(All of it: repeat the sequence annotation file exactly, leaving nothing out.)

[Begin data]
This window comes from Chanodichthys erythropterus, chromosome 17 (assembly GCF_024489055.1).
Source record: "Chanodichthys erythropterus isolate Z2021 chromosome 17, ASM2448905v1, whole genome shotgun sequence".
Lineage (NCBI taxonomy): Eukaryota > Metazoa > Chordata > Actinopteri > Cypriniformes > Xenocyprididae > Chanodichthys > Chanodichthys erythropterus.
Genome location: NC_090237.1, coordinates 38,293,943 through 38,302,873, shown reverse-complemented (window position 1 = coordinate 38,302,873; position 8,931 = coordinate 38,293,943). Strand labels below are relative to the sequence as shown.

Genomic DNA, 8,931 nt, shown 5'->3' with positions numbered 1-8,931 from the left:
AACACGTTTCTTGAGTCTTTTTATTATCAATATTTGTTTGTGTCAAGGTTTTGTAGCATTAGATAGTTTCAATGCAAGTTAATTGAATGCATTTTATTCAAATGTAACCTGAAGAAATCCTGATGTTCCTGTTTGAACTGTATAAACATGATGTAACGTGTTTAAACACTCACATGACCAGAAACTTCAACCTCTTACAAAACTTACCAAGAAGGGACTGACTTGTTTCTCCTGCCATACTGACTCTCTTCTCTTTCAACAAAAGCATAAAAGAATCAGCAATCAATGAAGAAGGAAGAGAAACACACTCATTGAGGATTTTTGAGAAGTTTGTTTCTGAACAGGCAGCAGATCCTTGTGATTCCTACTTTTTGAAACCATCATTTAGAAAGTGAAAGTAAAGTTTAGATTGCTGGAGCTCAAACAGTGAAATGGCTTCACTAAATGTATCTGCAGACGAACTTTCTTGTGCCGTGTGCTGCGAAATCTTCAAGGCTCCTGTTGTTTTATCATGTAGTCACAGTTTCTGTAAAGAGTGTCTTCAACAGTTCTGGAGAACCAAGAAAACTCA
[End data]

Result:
This window comes from Chanodichthys erythropterus, chromosome 17 (assembly GCF_024489055.1).
Source record: "Chanodichthys erythropterus isolate Z2021 chromosome 17, ASM2448905v1, whole genome shotgun sequence".
Lineage (NCBI taxonomy): Eukaryota > Metazoa > Chordata > Actinopteri > Cypriniformes > Xenocyprididae > Chanodichthys > Chanodichthys erythropterus.
Genome location: NC_090237.1, coordinates 38,293,943 through 38,302,873, shown reverse-complemented (window position 1 = coordinate 38,302,873; position 8,931 = coordinate 38,293,943). Strand labels below are relative to the sequence as shown.

Genomic DNA, 8,931 nt, shown 5'->3' with positions numbered 1-8,931 from the left:
AACACGTTTCTTGAGTCTTTTTATTATCAATATTTGTTTGTGTCAAGGTTTTGTAGCATTAGATAGTTTCAATGCAAGTTAATTGAATGCATTTTATTCAAATGTAACCTGAAGAAATCCTGATGTTCCTGTTTGAACTGTATAAACATGATGTAACGTGTTTAAACACTCACATGACCAGAAACTTCAACCTCTTACAAAACTTACCAAGAAGGGACTGACTTGTTTCTCCTGCCATACTGACTCTCTTCTCTTTCAACAAAAGCATAAAAGAATCAGCAATCAATGAAGAAGGAAGAGAAACACACTCATTGAGGATTTTTGAGAAGTTTGTTTCTGAACAGGCAGCAGATCCTTGTGATTCCTACTTTTTGAAACCATCATTTAGAAAGTGAAAGTAAAGTTTAGATTGCTGGAGCTCAAACAGTGAAATGGCTTCACTAAATGTATCTGCAGACGAACTTTCTTGTGCCGTGTGCTGCGAAATCTTCAAGGCTCCTGTTGTTTTATCATGTAGTCACAGTTTCTGTAAAGAGTGTCTTCAACAGTTCTGGAGAACCAAGAAAACTCA